Faculty member awarded funds to launch equity-focused faculty learning community

Roderick Lee
Credit: John Whitehead

MIDDLETOWN, Pa. — Roderick Lee, associate professor of information systems in Penn State Harrisburg’s School of Business Administration, was awarded a SPEAK (Specialized Presentations to Enhance Awareness and Knowledge) seed grant from the Office of Research and Outreach at Penn State Harrisburg and an Interaction Grant from Penn State’s Schreyer Institute for Teaching Excellence. The grants will support Lee’s project “Architecting Culturally Inclusive and Psychologically Safe Growth Mindset Cultures in STEM Classrooms: A Vision for Advancing Equity for All.”

The project includes launching a faculty learning community focused on designing classroom environments for equitable student success and hosting an expert to facilitate a professional development workshop and deliver a research talk.

Lee will collaborate with Jeremy Blum, associate professor of computer science in the college’s School of Science, Engineering, and Technology on the project.

Lee’s project is grounded in research that demonstrates that frequent and high-quality interactions between faculty and students is one of the most significant predictors of student motivation, sense of belonging, retention, and success.  More importantly, quality faculty-student interactions have salutary equity effects for students from structurally disadvantaged backgrounds such as first-generation, low-income, students of color, and women in STEM.

According to Lee, “faculty are also critical partners in student success and equity work, as much of what our students experience on our campuses is mediated by the faculty and the classroom. Moreover, pedagogy and curriculum are two of the most significant levers we have for improving equitable student outcomes.”

The Faculty Learning Community will provide a space for faculty to collaboratively investigate factors affecting student motivation, engagement, and learning, and to develop actionable strategies for addressing opportunity gaps in student outcomes through intentional course design and equitable and inclusive teaching practices.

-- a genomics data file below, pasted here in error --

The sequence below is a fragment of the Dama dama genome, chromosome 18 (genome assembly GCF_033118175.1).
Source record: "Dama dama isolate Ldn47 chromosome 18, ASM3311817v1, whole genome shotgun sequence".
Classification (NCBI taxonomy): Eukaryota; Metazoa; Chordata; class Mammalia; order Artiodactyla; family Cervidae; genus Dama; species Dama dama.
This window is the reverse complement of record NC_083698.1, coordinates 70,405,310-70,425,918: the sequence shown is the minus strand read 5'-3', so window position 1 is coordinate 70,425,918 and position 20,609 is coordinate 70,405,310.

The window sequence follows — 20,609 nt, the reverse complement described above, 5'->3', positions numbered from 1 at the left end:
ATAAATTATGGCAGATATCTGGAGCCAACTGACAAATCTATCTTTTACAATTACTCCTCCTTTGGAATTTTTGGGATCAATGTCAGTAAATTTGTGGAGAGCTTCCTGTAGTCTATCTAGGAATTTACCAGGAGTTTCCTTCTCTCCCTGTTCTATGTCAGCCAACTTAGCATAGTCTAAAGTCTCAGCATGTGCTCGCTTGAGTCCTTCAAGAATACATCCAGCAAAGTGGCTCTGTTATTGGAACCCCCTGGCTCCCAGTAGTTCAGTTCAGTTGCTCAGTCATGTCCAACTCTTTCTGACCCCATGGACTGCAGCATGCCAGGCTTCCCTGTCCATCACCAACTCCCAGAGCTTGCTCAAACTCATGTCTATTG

Lee said that it is particularly important to address disparities in student outcomes in STEM gateway and high-enrollment courses which pose the most significant challenges for structurally disadvantaged students. “One target outcome of the FLC is to create an equity-minded syllabus to include messaging and language proven to increase sense of belonging and convey a growth mindset about student abilities,” said Lee.

Funding from the grants will also be used to host Mary Murphy, the Herman B. Wells Endowed Professor of Psychological and Brain Sciences and the founder of the Equity Accelerator at Indiana University on April 11 on campus. Murphy will facilitate a growth mindset workshop and deliver a livestreamed research presentation that bridges educational equity research and practice. Participants in the workshop will gain a broader understanding of how the evidence based on situational cues and mindset culture can be leveraged to create more inclusive and equitable learning environments.  

Lee also has been named by Penn State Harrisburg Chancellor John M. Mason Jr. as an equity pedagogy scholar for the University’s Equity Pedagogy Network. In this role, he will communicate about the development of his SPEAK and Interaction Grant projects and collaborate with peers engaged in similar work by sharing resources to develop and assess the implementation of equity pedagogies and culturally sustaining curricula.

“I am pleased to have Dr. Lee represent Penn State Harrisburg on this very important initiative,” Mason said. “His knowledge and expertise will serve to help build a more equitable, transformative learning experience for our students.”